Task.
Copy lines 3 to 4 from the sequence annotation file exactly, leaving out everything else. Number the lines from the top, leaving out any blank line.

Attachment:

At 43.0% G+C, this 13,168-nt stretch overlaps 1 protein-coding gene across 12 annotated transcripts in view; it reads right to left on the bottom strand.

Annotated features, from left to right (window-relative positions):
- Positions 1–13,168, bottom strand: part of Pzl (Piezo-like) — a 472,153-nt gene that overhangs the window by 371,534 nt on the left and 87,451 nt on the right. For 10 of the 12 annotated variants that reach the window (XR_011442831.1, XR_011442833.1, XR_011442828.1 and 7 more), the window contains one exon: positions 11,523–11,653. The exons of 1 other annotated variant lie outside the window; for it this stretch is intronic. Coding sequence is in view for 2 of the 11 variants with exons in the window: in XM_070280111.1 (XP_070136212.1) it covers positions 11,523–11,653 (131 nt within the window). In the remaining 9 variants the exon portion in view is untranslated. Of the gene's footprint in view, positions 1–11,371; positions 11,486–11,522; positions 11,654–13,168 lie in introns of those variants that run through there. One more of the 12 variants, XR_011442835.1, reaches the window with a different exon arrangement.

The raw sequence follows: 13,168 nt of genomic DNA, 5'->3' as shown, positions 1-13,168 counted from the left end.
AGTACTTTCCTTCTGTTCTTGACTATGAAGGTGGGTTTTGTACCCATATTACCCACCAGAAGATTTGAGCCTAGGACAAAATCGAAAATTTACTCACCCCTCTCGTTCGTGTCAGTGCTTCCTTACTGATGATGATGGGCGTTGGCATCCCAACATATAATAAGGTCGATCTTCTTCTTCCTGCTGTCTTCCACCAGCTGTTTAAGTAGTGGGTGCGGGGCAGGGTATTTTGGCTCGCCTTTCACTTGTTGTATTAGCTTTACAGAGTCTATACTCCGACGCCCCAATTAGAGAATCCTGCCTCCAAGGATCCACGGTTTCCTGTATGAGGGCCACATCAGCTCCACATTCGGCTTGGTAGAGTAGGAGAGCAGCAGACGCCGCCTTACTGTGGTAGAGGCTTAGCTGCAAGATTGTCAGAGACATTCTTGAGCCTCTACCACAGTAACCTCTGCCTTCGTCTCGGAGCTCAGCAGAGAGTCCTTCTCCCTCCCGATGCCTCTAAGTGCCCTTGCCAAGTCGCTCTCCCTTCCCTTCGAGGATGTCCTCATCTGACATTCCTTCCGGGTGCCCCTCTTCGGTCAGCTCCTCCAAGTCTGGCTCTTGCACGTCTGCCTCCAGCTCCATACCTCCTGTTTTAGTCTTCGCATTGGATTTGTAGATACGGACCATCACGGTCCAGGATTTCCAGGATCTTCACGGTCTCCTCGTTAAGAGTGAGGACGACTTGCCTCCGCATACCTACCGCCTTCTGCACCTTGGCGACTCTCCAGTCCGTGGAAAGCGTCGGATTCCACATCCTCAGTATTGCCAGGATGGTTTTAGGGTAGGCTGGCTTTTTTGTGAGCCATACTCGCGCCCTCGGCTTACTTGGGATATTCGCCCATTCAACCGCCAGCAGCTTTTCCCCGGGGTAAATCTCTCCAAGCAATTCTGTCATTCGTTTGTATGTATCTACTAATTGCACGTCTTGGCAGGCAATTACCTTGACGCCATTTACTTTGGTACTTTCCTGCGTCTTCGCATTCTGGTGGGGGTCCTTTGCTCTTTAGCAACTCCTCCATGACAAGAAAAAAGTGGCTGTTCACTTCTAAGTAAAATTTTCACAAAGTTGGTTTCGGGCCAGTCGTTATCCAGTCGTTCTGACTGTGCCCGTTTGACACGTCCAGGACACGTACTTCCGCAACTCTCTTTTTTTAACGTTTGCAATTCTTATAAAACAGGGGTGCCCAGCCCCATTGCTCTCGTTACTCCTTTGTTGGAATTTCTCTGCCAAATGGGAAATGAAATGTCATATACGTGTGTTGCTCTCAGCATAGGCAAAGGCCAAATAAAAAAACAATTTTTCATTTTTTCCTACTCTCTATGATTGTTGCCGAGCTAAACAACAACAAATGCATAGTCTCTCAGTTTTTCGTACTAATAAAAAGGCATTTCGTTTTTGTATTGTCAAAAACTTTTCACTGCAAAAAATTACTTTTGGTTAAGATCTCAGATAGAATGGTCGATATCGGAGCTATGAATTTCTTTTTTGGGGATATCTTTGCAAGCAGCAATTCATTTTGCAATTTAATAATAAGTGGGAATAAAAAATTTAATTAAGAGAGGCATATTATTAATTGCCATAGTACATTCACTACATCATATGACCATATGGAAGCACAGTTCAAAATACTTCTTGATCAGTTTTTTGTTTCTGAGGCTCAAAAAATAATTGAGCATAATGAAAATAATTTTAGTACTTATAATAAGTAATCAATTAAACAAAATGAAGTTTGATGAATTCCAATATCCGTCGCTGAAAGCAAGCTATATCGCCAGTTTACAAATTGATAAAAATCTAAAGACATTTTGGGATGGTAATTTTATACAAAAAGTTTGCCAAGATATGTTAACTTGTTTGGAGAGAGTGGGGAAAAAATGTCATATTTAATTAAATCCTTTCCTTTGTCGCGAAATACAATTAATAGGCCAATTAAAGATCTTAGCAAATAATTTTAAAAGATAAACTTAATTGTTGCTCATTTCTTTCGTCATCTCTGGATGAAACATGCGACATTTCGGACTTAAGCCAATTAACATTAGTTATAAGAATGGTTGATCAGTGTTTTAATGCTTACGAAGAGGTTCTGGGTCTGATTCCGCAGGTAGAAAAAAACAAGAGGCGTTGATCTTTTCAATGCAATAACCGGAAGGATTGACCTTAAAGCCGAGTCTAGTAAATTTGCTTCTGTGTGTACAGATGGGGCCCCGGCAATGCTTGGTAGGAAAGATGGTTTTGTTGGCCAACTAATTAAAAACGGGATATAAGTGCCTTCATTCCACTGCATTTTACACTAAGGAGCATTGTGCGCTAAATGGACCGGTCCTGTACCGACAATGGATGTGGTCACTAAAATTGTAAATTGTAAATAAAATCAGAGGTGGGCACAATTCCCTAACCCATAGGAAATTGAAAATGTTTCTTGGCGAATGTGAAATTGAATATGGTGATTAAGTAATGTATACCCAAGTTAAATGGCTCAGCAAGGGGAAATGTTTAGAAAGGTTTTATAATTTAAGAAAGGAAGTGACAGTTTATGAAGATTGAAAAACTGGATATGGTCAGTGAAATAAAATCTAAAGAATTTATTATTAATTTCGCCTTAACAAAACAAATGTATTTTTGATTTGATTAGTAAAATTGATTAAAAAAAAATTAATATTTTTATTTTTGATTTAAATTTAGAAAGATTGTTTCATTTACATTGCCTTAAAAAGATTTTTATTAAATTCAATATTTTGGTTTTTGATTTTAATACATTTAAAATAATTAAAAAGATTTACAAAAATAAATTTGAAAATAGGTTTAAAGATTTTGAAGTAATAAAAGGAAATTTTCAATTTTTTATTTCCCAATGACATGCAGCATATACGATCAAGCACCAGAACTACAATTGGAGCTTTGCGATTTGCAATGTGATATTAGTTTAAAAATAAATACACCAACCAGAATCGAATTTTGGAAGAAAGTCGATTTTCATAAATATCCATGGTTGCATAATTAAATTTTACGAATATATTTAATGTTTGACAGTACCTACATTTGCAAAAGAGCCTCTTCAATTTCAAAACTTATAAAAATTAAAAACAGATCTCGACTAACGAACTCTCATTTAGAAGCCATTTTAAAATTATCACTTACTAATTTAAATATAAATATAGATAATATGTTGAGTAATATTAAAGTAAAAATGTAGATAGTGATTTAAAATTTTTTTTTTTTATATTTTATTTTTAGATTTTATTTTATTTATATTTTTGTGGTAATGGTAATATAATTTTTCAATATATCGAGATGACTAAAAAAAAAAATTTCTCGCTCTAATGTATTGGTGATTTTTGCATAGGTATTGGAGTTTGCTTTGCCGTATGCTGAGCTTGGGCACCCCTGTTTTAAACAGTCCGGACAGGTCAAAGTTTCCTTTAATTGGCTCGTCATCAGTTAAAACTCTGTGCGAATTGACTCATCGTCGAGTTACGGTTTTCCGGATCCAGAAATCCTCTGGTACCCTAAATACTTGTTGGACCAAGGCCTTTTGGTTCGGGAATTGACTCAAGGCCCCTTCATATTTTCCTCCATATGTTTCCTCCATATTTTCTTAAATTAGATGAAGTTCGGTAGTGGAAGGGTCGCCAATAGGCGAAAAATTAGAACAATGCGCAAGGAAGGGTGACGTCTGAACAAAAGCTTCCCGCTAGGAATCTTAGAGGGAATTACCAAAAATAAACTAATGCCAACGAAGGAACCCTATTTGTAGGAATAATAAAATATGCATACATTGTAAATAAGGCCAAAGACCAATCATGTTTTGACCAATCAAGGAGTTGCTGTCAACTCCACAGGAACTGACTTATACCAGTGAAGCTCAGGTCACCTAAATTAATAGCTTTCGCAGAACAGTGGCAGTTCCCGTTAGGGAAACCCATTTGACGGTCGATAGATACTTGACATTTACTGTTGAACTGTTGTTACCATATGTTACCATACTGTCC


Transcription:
- Positions 1–13,168, bottom strand: part of Pzl (Piezo-like) — a 472,153-nt gene that overhangs the window by 371,534 nt on the left and 87,451 nt on the right. For 10 of the 12 annotated variants that reach the window (XR_011442831.1, XR_011442833.1, XR_011442828.1 and 7 more), the window contains one exon: positions 11,523–11,653. The exons of 1 other annotated variant lie outside the window; for it this stretch is intronic. Coding sequence is in view for 2 of the 11 variants with exons in the window: in XM_070280111.1 (XP_070136212.1) it covers positions 11,523–11,653 (131 nt within the window). In the remaining 9 variants the exon portion in view is untranslated. Of the gene's footprint in view, positions 1–11,371; positions 11,486–11,522; positions 11,654–13,168 lie in introns of those variants that run through there. One more of the 12 variants, XR_011442835.1, reaches the window with a different exon arrangement.

The raw sequence follows: 13,168 nt of genomic DNA, 5'->3' as shown, positions 1-13,168 counted from the left end.